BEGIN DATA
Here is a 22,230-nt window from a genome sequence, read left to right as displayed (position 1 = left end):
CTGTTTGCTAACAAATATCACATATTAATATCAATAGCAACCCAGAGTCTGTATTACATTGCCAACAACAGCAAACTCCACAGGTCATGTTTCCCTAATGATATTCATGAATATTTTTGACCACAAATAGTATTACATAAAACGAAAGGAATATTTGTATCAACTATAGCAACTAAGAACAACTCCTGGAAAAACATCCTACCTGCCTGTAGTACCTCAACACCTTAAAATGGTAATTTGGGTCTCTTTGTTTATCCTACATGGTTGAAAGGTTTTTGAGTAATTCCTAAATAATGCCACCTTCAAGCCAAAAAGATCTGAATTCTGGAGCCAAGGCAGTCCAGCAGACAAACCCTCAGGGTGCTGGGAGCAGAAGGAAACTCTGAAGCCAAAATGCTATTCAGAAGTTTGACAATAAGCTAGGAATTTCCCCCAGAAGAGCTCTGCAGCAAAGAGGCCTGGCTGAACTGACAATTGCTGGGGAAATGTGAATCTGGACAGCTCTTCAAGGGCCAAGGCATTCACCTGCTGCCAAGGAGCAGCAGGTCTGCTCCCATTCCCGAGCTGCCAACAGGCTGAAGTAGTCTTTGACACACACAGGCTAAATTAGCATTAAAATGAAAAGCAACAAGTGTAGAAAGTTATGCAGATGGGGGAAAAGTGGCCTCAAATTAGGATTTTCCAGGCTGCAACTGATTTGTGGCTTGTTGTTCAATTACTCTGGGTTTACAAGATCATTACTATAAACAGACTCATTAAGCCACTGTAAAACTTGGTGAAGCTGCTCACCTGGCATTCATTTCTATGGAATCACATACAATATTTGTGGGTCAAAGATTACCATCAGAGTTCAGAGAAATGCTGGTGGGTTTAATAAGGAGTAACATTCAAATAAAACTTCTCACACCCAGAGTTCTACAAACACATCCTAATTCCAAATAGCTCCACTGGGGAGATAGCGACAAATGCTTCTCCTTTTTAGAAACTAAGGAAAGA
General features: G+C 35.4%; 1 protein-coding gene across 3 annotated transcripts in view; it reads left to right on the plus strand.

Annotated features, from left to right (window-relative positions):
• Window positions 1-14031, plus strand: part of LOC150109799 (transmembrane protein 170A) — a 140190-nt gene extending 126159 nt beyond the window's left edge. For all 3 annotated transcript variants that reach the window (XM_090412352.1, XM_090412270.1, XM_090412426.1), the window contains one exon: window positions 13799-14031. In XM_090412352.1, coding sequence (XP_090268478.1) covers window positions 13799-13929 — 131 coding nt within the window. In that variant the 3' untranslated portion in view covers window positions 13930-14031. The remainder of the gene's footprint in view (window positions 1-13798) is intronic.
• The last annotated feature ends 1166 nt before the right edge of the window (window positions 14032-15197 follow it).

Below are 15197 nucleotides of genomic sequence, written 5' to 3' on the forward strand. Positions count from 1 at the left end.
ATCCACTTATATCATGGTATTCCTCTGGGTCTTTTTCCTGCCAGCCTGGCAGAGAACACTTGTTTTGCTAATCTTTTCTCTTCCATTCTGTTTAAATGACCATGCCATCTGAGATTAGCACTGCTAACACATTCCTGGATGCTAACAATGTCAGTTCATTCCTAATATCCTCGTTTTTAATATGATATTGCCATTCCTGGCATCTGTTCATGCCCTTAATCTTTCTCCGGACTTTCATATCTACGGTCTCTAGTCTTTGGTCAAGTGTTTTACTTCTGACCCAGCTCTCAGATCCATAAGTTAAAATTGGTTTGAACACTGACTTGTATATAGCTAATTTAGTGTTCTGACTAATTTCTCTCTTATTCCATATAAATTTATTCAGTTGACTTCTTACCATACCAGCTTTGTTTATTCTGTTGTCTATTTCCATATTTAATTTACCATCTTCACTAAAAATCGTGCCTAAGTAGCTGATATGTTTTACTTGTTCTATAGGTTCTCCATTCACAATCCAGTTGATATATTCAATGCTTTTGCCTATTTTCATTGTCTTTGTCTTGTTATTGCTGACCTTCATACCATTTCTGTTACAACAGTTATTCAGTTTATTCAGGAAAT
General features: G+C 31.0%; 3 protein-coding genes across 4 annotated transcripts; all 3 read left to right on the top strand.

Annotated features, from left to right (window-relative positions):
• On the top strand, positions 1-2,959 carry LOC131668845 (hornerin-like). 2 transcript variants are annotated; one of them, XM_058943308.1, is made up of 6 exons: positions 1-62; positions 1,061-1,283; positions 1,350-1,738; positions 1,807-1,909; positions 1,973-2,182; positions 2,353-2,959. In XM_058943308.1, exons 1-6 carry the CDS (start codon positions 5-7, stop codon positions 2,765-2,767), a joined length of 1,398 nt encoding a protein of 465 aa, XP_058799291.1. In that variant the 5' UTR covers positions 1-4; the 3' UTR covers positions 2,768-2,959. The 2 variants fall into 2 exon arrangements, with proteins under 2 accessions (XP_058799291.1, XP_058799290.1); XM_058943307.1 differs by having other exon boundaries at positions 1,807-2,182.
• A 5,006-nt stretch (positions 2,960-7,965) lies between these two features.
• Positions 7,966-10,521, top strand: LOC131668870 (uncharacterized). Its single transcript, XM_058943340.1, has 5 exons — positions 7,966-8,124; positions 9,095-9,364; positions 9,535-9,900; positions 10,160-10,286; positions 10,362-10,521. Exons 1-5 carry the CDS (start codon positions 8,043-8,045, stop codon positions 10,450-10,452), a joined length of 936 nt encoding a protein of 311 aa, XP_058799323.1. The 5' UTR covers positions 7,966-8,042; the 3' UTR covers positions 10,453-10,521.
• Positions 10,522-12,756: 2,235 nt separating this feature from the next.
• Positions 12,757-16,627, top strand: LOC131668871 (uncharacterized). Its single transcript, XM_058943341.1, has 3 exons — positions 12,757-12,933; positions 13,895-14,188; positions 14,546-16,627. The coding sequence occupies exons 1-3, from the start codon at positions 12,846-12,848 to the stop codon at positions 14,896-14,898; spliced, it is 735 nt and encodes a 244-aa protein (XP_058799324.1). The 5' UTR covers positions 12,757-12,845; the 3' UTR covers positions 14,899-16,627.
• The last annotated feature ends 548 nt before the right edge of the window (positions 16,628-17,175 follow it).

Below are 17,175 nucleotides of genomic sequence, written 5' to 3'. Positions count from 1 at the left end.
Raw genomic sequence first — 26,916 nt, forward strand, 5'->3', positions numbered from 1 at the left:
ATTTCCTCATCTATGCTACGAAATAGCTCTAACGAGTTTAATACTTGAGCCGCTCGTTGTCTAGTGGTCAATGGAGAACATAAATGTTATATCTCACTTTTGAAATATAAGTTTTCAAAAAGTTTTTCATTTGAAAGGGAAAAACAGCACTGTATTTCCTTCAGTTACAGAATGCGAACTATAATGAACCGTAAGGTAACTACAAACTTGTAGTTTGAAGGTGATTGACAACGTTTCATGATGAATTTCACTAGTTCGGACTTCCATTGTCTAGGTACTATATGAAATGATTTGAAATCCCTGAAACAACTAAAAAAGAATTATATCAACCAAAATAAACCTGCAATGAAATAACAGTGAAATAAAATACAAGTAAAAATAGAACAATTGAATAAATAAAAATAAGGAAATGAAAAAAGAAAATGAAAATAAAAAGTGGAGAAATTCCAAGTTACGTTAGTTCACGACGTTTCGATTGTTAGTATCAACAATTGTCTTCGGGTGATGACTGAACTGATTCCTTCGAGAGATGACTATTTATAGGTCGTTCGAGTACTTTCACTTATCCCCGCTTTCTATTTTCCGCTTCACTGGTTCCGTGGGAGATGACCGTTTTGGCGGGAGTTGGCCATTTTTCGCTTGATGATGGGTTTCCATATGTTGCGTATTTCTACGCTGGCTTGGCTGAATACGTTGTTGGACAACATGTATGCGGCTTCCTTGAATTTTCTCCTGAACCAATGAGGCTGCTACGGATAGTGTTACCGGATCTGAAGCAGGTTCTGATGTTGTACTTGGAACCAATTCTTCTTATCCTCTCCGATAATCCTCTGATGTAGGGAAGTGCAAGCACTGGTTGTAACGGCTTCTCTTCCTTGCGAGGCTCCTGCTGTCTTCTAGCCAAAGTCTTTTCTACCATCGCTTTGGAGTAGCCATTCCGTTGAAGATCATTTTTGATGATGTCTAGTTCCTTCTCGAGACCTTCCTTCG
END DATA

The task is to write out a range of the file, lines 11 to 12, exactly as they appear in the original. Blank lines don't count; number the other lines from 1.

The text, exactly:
• On the top strand, positions 1-2,959 carry LOC131668845 (hornerin-like). 2 transcript variants are annotated; one of them, XM_058943308.1, is made up of 6 exons: positions 1-62; positions 1,061-1,283; positions 1,350-1,738; positions 1,807-1,909; positions 1,973-2,182; positions 2,353-2,959. In XM_058943308.1, exons 1-6 carry the CDS (start codon positions 5-7, stop codon positions 2,765-2,767), a joined length of 1,398 nt encoding a protein of 465 aa, XP_058799291.1. In that variant the 5' UTR covers positions 1-4; the 3' UTR covers positions 2,768-2,959. The 2 variants fall into 2 exon arrangements, with proteins under 2 accessions (XP_058799291.1, XP_058799290.1); XM_058943307.1 differs by having other exon boundaries at positions 1,807-2,182.
• A 5,006-nt stretch (positions 2,960-7,965) lies between these two features.